Getting back to these particular people who decided to portray the twin towers… they absolutely had the right to wear those costumes. If I had encountered them (which was pretty unlikely, since I had to skip DragonCon that year), I would have… likely told them I felt their costumes were in bad taste and suggested they reconsider them. Which I am sure many others did.
So what’s the bottom line? Just because you can wear a costume… doesn’t mean you should. The majority of cosplayers understand this. The majority of cosplayers wear costumes that celebrate something they love.
For those who aren’t sure… there are some things that you can do… but really shouldn’t. These are:
•Wear a costume depicting a tragedy such as the fall of the twin towers
•Wear blackface to portray a difference ethnicity.
•Wear the uniform of a group known for hate or atrocities. (Nazi unforms, Klu Klux Klan, etc.)
•Wear a costume that blatantly targets any group with the intent to offend
This isn’t a comprehensive list. But when putting together a costume, you should keep these things in mind… even if you might think it’s funny or “people will get it.” You should think about whether your costume celebrates a fandom or celebrates a tragedy or hateful behavior.
Do people make mistakes? Certainly. There have been some who have used blackface to portray characters of a different ethnicity and caused a lot of outcry. Some people say the offenders should have known better. Frankly, there are a lot of people who aren’t aware of the historical significance of blackface and were trying to be accurate. Most of these people, when they make this mistake, apologize and don’t do it again. I respect that. I would hope they might have friends to advise them against this, but maybe their friends don’t know. Making a mistake is understandable and can be forgiven.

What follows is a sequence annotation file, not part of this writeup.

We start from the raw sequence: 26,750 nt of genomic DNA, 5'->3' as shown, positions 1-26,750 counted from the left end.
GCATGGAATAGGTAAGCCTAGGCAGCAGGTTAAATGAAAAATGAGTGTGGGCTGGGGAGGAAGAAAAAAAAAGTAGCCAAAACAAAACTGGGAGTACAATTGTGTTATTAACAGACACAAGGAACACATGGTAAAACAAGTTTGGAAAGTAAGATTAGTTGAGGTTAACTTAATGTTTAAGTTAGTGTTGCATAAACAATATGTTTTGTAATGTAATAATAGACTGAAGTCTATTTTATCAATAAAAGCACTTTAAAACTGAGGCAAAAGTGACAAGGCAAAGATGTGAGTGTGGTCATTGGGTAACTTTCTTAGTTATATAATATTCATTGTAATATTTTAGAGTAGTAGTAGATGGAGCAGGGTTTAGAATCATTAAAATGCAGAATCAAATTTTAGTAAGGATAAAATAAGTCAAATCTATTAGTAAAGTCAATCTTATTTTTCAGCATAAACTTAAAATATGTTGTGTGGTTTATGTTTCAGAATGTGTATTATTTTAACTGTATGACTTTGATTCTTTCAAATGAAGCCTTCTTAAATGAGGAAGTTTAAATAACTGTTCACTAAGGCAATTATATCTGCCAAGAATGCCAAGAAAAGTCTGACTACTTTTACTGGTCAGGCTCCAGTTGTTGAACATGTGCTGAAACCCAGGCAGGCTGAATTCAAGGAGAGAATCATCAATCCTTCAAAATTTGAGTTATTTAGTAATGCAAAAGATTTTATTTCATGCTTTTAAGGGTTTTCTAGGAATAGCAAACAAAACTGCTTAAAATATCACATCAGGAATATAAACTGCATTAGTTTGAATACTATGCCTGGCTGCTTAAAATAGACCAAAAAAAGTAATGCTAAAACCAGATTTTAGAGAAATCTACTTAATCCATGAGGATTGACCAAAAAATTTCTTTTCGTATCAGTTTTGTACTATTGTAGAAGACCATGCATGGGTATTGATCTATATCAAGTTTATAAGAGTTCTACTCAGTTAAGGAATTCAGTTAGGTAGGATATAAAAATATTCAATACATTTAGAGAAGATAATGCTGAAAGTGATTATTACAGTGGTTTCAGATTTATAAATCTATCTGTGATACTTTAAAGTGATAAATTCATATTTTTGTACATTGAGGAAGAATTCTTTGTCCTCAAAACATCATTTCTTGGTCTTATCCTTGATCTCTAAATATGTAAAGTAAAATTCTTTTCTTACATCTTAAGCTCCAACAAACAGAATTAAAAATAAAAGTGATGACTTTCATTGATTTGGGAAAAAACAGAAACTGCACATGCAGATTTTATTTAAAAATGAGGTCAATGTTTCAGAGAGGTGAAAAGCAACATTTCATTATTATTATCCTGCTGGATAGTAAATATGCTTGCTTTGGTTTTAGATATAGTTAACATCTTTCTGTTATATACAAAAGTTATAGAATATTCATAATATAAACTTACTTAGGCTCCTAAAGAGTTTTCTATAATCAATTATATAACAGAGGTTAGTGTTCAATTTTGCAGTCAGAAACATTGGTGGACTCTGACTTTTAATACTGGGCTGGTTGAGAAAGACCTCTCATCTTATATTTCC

Were the people wearing the offensive costumes at DragonCon just ignorant of their mistake? Perhaps. Were they insensitive to a tragedy? Yes. Maybe they realized their mistake and removed (and hopefully destroyed) those costumes. One can hope. Some feel these people were deliberately wearing the costumes to gain attention. That’s possible too, but I’m not sure that I would want to receive that kind of attention. I haven’t heard anything more about these people or their motivations… and frankly, it doesn’t matter. They are an excellent example of costumes you shouldn’t be emulating.
Cosplay is about fun. Even when you choose to portray a villain from a fandom, it’s still about fun. Let’s bring it back to that. And if you see someone in a costume that is offensive, you can tell them your feelings about the costume and move on. Or just ignore them. Don’t let their costume choice dictate your enjoyment of the event you’re attending.
In other words… have fun and cosplay on.
(NOTE: There are some people who might take telling someone their costume is offensive to mean if you don’t think the person looks good in the costume you should tell them this. That’s downright rude and not the intent. You can tell someone if the costume is offensive… do not take it as license to tell someone they don’t have “the body” or “the right look” for the character they are portraying. Yes, you have the right to say what you will. Just because you can say something, doesn’t mean you should. In other words… don’t be an ass.)